Why have Chelsea stayed out of Sanchez chase?
MANCHESTER -- Jose Mourinho has admitted Henrikh Mkhitaryan's absence from the Manchester United squad against Stoke is because the Armenian's future is up in the air, amid speculation he could be part of the deal to bring Alexis Sanchez to Old Trafford.
Mkhitaryan was with the United squad on Monday afternoon after Mourinho insisted at his news conference on Friday that the 28-year-old would be involved against Stoke.
But he was left out of the squad and Mourinho revealed it was because there are "doubts" about the midfielder's future.
"I would lie if I said it was a pure tactical decision," he told Sky Sports. "It's just a choice of players that we know at this moment have 100 percent their heads in Manchester United and no doubts about the future.
"It is not easy for a player to play when there are doubts about his future. Best for him, best for us."
Mkhitaryan has been mentioned as a possible makeweight in the deal to sign Sanchez, who is set to leave Arsenal this month.
Sources have told ESPN FC that Arsenal asked United about Anthony Martial's availability, but that the enquiry was dismissed out of hand before the Gunners turned their attention to Mkhitaryan.
Mkhitaryan joined United from Borussia Dortmund in a £26 million move 18 months ago but has started just two of the last 15 games.
Rob is ESPN FC's Manchester United correspondent. Follow him on Twitter @RobDawsonESPN.
The Premier League has the highest cumulative attendance in Europe, the English Football League gets the biggest gates outside the top tiers but the Scottish Premiership leads the way on a per capita basis.
These are among the findings in the European Professional Football Leagues' (EPFL) second Fan Attendance Report, which was published on Monday.
The Swiss-based organisation, which represents the interests of 32 leagues in 25 countries, has measured crowds at games over sevens seasons from 2010-11 to 2016-17.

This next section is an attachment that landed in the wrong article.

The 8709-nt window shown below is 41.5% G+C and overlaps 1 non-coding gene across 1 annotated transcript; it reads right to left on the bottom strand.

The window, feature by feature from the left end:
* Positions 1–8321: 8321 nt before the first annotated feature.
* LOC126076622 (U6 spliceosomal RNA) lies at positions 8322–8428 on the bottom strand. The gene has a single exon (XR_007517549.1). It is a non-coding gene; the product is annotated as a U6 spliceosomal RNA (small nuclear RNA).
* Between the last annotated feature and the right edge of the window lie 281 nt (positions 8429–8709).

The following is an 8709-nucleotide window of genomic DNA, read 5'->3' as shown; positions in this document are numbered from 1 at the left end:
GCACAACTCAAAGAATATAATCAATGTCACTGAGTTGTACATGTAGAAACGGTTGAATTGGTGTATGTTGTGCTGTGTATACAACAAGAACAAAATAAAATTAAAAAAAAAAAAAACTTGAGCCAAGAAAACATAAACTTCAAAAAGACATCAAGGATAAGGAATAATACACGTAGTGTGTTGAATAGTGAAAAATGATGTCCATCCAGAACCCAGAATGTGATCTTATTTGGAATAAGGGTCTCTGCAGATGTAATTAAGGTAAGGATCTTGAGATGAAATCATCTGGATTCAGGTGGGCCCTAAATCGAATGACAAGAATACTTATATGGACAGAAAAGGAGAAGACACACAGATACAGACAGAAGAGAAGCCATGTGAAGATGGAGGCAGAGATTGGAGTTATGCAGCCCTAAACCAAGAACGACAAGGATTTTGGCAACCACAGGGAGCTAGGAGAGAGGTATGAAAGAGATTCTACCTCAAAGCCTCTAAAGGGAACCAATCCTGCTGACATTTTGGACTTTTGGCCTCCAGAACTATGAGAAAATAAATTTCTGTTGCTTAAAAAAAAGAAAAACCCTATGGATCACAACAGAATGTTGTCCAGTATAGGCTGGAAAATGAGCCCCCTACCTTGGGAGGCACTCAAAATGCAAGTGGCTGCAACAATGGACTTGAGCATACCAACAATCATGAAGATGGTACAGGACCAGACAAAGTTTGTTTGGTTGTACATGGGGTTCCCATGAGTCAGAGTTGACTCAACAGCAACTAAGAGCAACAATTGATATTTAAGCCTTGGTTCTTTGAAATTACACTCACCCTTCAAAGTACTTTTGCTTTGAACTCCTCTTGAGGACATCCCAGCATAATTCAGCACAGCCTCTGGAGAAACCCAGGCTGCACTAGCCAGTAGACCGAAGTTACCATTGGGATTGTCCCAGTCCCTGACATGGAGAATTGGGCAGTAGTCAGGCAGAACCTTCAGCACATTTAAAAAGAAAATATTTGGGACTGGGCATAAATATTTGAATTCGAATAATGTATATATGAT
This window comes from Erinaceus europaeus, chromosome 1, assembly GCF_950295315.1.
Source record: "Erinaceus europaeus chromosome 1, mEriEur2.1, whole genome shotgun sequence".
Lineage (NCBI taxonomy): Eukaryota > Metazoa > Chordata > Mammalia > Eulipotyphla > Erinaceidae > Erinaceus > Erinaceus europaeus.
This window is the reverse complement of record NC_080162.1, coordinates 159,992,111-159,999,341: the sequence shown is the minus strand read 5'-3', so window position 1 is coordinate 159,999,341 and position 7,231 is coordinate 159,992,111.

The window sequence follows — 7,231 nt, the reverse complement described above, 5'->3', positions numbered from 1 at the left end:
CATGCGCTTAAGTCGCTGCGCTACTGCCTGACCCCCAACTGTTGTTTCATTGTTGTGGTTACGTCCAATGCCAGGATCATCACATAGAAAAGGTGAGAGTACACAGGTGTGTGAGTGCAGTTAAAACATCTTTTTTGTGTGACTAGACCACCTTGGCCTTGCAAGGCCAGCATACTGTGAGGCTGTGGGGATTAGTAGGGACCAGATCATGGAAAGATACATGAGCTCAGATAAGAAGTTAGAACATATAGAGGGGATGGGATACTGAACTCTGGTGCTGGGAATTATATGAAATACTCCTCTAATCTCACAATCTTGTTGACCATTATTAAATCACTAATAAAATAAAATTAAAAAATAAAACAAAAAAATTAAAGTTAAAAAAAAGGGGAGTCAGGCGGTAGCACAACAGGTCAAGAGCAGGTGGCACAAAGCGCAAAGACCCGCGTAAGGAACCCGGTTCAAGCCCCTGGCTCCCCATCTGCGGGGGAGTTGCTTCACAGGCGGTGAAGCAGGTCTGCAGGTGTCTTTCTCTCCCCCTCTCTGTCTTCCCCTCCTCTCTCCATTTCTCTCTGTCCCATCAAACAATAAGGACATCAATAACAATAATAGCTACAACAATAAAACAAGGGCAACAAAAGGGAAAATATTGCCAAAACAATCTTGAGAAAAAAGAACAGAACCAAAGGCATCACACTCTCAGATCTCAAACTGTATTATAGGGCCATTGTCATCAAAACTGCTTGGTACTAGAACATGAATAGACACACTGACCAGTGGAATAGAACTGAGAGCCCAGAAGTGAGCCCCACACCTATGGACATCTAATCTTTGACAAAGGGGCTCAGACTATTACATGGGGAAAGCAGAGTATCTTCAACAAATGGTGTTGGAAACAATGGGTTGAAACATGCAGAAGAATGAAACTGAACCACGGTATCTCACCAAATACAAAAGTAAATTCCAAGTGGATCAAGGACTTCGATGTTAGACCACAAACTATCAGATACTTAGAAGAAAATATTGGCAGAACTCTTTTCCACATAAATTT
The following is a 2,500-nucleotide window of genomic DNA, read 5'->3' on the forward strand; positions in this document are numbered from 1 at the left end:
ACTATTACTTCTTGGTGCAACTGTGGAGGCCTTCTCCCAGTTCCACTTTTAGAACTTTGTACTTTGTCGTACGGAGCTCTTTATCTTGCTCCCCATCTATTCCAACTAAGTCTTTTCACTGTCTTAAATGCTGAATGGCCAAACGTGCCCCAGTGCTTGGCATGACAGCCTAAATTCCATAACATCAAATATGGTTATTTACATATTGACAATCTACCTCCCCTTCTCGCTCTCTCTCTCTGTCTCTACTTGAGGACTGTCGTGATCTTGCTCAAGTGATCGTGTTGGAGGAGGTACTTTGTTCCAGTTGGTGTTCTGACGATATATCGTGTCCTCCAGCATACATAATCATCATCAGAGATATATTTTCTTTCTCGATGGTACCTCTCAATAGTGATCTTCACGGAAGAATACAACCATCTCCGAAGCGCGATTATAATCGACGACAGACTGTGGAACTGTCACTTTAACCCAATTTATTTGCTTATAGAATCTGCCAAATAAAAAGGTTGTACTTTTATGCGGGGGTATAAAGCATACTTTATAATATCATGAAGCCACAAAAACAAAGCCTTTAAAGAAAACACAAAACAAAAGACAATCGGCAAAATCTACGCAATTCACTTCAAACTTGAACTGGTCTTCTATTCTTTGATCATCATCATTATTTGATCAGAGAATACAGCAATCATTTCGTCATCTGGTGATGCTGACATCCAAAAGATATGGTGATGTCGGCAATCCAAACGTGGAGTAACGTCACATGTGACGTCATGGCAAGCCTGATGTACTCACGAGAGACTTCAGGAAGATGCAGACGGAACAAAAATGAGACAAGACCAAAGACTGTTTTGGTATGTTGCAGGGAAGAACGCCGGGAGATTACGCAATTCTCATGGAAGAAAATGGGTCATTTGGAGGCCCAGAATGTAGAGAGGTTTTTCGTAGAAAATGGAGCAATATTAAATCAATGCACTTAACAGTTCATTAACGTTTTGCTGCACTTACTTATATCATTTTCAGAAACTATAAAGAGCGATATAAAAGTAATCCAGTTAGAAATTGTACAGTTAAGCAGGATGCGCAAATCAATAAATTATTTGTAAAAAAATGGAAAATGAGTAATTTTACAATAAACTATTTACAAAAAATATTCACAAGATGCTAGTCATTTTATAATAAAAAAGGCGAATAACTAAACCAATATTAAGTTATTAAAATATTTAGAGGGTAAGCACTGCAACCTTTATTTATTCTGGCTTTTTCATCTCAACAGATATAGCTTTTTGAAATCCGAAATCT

Germany's Bundesliga has the highest average gates per game during this period, with an average of 42,388. The Premier League is second on 35,870, with Spain's La Liga nearly 10,000 behind, Italy's Serie A fourth and Ligue 1 of France in fifth.
The Championship is seventh in this list on 17,856, slightly ahead of Bundesliga 2, but comfortably clear of Russia's top flight and the Scottish Premiership in 10th place.
Scotland's top flight, however, comes top in Europe when you consider the size of the country's population, and that is despite attendances in the Scottish Premiership falling nearly 3 percent over the period, a potential result of Rangers' difficulties.
Attendances are actually down 1.5 percent across Europe over the past seven years, with 16 of 24 countries measured experiencing falls and only nine seeing increases.
Gates in Greece, Romania, Turkey and Ukraine have all fallen by double-digit percentages -- a reflection of their nations' economic and political difficulties over the period.
England is one of those nine to see crowds go up, however, and the English Football League is by far the most successful league outside the continent's premier divisions. League One is 19th in terms of average attendance on 7,306 and League Two 26th on 4,559.